Another thing that didn’t sit quite right with me was the insinuation that romantic relationships should be a big part of middle school. Time to get personal for a second — I didn’t go on my first date until I was sixteen years old, and I didn’t get into my first actual relationship until I was eighteen. One of the characters in this book is referred to as a “late bloomer” because, at twelve years old, he’s never had a girlfriend. Is that really considered abnormal now? I had to keep reminding myself that these characters are supposed to be pre-teens, because their romantic entanglements (and the responsibilities they’re given for the play!!) make them feel more like high school upperclassmen.

Overall, this book was a lot of fun to read, but the sheer amount of romantic drama kept me from rating it any higher than three stars.


Have you read Drama? Is it on your TBR?
Let’s talk in the comments!

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Book Review: Jack of Hearts (and Other Parts) by Lev A.C. Rosen

Jack of Hearts (and Other Parts) by Lev A.C. Rosen
Rating: ★★☆☆☆
Links: Amazon • TBD • Goodreads
Publication Date: October 30, 2018
Source: Borrowed

My first time getting it in the butt was kind of weird. I think it’s going to be weird for everyone’s first time, though.

Meet Jack Rothman. He’s seventeen and loves partying, makeup and boys – sometimes all at the same time. His sex life makes him the hot topic for the high school gossip machine. But who cares? Like Jack always says, ‘it could be worse’.

He doesn’t actually expect that to come true.

But after Jack starts writing an online sex advice column, the mysterious love letters he’s been getting take a turn for the creepy. Jack’s secret admirer knows everything: where he’s hanging out, who he’s sleeping with, who his mum is dating. They claim they love Jack, but not his unashamedly queer lifestyle. They need him to curb his sexuality, or they’ll force him.

As the pressure mounts, Jack must unmask his stalker before their obsession becomes genuinely dangerous…

This book has been on my radar since I first saw it on Netgalley (and was sadly declined). I was drawn to it because I love the idea of a sex positive YA book, especially one featuring a character like Jack, a gay boy who unapologetically loves makeup, shopping, and sex. When I saw it at my library, I had to check it out and see what it was like.

I ended up having some really, really conflicted feelings about this one.

Like I said, I love the concept. I love that YA books are moving in a more sex positive direction, and I think this book was a very good idea. I think that the advice Jack gave throughout the book was great (although I have to suspend a lot of disbelief to think that a teenager would know enough about sex to reasonably give such wide-ranging advice), and it reminded me a lot of a more risque version of the advice column in Ask Me Anything.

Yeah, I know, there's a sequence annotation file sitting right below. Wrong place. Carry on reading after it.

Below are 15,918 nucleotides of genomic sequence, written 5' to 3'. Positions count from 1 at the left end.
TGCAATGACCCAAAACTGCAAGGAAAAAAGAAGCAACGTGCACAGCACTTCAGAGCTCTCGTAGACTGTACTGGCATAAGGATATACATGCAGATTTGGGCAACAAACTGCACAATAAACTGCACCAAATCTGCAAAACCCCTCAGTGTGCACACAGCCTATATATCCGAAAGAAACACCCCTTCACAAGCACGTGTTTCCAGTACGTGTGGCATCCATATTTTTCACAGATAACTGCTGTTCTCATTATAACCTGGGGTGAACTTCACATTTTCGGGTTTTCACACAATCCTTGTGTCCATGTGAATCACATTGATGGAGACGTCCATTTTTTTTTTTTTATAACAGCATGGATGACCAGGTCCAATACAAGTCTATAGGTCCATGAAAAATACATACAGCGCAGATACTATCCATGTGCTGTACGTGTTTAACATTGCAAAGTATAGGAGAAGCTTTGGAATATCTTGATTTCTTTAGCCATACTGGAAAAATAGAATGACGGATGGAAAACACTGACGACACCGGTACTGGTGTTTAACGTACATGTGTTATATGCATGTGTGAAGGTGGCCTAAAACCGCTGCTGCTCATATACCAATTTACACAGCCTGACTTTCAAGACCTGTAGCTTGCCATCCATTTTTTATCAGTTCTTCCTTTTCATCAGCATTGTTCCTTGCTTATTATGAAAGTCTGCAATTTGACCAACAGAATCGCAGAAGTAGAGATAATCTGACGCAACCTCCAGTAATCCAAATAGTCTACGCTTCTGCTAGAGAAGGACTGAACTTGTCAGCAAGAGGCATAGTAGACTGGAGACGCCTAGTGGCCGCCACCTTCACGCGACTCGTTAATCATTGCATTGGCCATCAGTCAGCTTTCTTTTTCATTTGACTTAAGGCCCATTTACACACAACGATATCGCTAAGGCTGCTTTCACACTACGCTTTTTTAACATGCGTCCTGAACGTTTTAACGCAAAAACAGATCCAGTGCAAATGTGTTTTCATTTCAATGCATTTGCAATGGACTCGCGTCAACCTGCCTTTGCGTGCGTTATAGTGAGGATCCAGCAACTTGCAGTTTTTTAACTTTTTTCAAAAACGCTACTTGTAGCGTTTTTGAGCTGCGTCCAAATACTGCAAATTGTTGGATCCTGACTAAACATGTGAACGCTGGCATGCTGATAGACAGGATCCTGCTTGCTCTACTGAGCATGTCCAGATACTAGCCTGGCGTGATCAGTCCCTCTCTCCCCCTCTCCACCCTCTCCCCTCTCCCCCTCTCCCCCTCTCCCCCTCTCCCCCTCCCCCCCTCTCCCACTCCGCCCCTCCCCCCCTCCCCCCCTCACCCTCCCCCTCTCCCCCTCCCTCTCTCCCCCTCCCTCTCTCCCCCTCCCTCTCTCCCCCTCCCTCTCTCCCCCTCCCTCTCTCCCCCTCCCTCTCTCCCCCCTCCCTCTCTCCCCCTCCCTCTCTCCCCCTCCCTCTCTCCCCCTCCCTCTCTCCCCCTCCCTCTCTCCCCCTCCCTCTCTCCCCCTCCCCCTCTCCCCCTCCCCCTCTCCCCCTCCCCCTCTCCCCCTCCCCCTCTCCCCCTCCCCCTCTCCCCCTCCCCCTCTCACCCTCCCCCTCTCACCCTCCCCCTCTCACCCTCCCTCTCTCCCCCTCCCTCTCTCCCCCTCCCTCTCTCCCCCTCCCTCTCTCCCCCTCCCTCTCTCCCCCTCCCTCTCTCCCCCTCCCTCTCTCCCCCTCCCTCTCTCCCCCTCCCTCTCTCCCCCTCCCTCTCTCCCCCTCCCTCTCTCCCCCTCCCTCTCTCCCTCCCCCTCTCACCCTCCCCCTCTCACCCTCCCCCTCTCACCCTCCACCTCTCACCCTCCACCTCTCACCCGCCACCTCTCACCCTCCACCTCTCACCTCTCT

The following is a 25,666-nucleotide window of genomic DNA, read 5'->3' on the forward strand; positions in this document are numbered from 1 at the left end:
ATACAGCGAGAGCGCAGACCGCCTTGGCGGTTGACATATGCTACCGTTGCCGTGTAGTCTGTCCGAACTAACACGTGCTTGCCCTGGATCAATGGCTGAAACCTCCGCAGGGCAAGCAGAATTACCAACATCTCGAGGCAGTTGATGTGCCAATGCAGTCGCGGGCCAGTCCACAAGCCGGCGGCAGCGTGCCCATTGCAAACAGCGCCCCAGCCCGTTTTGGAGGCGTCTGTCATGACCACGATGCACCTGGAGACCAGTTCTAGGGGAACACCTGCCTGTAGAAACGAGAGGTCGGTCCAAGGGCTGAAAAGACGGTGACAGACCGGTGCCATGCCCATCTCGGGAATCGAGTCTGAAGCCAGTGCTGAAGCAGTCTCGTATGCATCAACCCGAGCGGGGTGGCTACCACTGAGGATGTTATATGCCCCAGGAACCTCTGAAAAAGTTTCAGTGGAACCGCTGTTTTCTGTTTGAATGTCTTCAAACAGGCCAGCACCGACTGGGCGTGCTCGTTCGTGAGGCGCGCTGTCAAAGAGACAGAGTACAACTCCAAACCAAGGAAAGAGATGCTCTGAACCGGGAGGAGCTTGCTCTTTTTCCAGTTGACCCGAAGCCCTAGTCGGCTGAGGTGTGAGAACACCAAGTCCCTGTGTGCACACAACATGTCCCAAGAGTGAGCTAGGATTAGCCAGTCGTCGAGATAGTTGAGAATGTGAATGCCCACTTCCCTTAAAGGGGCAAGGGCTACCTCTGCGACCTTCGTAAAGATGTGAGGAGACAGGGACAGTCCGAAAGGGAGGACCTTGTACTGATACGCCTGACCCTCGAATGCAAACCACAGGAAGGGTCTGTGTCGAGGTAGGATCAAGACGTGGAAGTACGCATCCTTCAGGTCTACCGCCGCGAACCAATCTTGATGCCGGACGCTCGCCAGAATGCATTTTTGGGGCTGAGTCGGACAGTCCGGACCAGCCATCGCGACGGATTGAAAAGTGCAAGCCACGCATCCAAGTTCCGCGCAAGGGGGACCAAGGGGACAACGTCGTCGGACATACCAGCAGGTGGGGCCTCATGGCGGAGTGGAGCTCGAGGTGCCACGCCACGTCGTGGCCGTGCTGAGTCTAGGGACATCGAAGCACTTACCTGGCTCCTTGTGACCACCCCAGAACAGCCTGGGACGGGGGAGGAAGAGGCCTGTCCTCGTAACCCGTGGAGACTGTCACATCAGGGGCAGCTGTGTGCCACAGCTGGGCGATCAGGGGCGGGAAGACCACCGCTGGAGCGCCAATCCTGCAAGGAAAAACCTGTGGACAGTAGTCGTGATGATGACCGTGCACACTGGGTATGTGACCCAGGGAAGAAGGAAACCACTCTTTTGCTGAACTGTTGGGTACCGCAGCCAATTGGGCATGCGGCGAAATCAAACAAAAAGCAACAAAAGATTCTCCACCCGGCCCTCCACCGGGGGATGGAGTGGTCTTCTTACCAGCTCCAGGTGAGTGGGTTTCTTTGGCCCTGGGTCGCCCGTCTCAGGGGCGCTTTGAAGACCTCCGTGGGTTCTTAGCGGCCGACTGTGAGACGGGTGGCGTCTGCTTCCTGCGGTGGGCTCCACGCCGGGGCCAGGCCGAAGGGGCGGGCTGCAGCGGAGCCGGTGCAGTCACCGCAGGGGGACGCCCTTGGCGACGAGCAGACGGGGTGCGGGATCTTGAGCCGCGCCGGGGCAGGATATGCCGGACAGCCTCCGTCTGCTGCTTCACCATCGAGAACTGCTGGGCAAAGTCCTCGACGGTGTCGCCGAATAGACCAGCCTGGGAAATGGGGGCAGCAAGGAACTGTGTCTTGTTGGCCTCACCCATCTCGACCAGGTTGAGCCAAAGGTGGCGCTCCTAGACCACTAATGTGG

The discussion of consent, coming out, asexuality, healthy relationships… all of that was great. The fact that Jack and his friends smoke cigarettes, frequently get black out drunk, and hook up with random strangers on Grindr (despite being actual teenagers)? Not so great. Of course, I don’t want to censor life for the target demographic of this book. I’m not deluding myself into thinking that many teenagers aren’t going out and doing these exact things. But there’s never any consequence for these behaviors. Jack doesn’t get in trouble for smoking inside the school. (What?) Aside from a mini-lecture from his mother, there’s very little said about the alcohol. There’s never a discussion about the possible repercussions of lying about your age on a hook up app. Jack has a lot of sex with a lot of different people and good for him, but it felt like all of this was inserted into the book to scream, “HEY, LOOK AT JACK! HE’S ONE OF THE COOL KIDS!”

Now, aside from that, one of the other things I wanted to mention was the mystery, or, really, the lack of it. The thing is, throughout the book, Jack occasionally gets these ominous notes from a stalker. They start out fine, along the lines of “I think you’re cute” and slowly progress into some really creepy, threatening stuff. Jack gets freaked out by it, but he never really does anything aside from worry, so what’s the point? I found the principal’s reaction troubling, to say the least, and the way everything ended left a lot to be desired. If this were just a book about the sex column without this weird stalker plot, I think I would have enjoyed it more.